The New York Civil Liberties Union has launched an online tool to help New Yorkers report discrimination and acts of bias. The idea is to connect individuals with agencies that can help.
NYCLU says “Equality Watch” is intended to connect individuals who have witnessed or been the target of discrimination to agencies and organizations that can investigate and help. Associate Legal Director Chris Dunn addresses what prompted the NYCLU to provide such a resource.
“Well, we started this project after Donald Trump got elected president and we had this ensuing huge increase in discrimination and bias and hate incidents,” says Dunn.
The Equality Watch database gives tailored contact and reporting information for New York public agencies that are required to address reports of bias acts or discrimination. It also provides contact information for non-profit organizations and other groups that may be able to assist.
“We are concerned that many people don’t really know where to go when they’re the victims of that. And so this web site is designed specifically, you can go to the web site, you can put in very quickly a little bit of information about where it happened and what happened. And it will produce to you the identity of agencies that can help. And when it comes to filing complaints or starting investigations, it will help you file the actual forms necessary to get those things going.”
Questions on Equality Watch ask about the setting in which the incident occurred and which personal characteristic was the target of the discrimination. Respondents answer anonymously, and select from dropdown menus. There is room for added descriptions. Dunn says groups that can help include law enforcement agencies that investigate crimes and local Human Rights Commissions. Westchester County Human Rights Commission Board Chair Reverend Doris Dalton says Equality Watch is very much needed.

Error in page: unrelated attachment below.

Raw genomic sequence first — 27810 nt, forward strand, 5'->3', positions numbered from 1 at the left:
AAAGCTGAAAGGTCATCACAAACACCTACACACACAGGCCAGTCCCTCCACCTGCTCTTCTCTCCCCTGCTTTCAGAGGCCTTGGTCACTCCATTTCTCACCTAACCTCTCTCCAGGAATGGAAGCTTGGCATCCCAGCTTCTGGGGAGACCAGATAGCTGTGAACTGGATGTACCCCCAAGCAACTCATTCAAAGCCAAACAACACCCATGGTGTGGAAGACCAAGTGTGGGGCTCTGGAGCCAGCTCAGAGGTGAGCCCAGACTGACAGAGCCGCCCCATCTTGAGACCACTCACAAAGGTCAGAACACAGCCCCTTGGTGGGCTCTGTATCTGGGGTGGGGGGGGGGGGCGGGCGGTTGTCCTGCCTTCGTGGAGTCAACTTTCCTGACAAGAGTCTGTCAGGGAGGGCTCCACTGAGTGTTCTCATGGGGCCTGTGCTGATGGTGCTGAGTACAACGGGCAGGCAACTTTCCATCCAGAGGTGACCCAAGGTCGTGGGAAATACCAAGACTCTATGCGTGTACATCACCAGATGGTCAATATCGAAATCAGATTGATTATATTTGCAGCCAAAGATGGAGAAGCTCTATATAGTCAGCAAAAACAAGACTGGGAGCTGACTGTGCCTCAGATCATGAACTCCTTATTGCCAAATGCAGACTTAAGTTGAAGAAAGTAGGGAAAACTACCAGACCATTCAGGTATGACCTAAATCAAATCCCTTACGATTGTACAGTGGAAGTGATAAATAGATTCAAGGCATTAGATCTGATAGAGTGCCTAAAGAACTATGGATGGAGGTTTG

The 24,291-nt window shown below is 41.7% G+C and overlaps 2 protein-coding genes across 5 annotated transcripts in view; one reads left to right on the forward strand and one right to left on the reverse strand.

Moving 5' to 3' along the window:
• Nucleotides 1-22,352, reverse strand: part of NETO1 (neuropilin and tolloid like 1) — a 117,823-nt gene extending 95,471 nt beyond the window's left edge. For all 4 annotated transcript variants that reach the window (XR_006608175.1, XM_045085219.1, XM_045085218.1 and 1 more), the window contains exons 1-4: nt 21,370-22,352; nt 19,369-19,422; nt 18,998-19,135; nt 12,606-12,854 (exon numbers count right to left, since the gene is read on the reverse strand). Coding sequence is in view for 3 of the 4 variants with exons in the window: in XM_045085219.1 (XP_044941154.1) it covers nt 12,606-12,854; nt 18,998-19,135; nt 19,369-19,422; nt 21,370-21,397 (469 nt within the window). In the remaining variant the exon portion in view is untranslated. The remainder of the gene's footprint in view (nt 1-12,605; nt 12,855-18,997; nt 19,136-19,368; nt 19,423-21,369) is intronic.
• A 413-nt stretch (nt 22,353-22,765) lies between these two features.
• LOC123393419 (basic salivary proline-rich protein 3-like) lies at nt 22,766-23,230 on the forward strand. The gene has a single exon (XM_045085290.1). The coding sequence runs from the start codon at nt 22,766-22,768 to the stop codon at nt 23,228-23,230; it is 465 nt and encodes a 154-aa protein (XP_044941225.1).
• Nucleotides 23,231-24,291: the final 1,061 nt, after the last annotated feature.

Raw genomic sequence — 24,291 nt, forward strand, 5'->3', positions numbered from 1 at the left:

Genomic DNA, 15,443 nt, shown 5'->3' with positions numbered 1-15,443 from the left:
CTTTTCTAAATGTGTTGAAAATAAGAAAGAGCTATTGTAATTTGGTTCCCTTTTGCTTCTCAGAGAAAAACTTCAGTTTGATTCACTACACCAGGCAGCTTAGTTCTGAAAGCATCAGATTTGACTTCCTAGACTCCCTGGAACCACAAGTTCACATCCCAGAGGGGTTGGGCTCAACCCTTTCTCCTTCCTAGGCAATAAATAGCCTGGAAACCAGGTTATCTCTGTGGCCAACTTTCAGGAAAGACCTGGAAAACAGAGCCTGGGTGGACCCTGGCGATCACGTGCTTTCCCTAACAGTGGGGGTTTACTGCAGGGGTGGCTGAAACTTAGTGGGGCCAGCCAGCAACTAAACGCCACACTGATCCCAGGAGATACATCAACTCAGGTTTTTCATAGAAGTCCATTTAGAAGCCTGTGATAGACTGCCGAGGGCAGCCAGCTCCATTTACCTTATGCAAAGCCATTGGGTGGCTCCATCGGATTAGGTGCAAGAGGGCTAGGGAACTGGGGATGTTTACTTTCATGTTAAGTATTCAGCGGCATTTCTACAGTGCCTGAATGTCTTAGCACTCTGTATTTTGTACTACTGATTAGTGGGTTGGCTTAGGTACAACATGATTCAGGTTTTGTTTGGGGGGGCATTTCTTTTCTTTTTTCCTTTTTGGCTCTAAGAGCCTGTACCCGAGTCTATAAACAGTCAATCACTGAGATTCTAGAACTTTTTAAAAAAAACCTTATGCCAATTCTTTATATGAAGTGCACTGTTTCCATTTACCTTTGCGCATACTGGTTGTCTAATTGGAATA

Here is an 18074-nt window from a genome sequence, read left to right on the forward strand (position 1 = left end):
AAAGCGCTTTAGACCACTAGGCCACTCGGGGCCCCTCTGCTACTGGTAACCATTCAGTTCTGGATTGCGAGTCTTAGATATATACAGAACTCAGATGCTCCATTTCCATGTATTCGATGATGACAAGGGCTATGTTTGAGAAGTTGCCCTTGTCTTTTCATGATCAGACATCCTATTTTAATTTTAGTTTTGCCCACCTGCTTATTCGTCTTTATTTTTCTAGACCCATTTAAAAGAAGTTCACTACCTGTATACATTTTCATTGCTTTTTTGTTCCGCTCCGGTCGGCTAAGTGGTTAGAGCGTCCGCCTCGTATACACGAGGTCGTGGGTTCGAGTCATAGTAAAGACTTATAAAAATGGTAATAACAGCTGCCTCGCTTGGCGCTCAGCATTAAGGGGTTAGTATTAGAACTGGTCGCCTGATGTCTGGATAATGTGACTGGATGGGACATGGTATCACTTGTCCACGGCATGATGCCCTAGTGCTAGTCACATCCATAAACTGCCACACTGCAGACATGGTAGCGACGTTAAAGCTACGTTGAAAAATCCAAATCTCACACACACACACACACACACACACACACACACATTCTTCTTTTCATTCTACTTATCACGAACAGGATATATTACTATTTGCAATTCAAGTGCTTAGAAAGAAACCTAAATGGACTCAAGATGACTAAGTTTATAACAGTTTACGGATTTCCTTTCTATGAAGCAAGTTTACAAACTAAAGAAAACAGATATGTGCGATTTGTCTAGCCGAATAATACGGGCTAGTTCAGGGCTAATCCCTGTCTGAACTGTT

“I am really excited about this tool and this resource for New Yorkers. One of the concerns that I have is that, as the chair of the Board of the Westchester County Human Rights Commission, is that we are hearing anecdotal information about bias incidents, hate incidents, hate crimes, but there’s not usually reporting that follows through with it because people are not sure how to report, where to report,” Dalton says. “And the data is really important because it assists us in producing an educational campaign or a targeted public education campaign to address these concerns.”
She says the tool also is important for county agencies to figure out how they can respond thoroughly and collaborate in the response. Westchester has seen a number of bias acts. In July, flyers from white supremist group Identity Evropa were posted in Croton-on-Hudson. In Spring Valley, in Rockland County, the group’s posters featuring Governor Andrew Cuomo appeared in September. Also in September, in Westchester, anti-Semitic graffiti was found in Ardsley. Again, Dalton.
“So I really hope that New Yorkers understand that it’s important for you to share this information,” says Dalton. “We can’t stand by to watch these things happen. We can’t assume that other people will take care of it or that if we ignore it, it will go away. It obviously is not. We need to take some action.”
Equality Watch is also available in Spanish.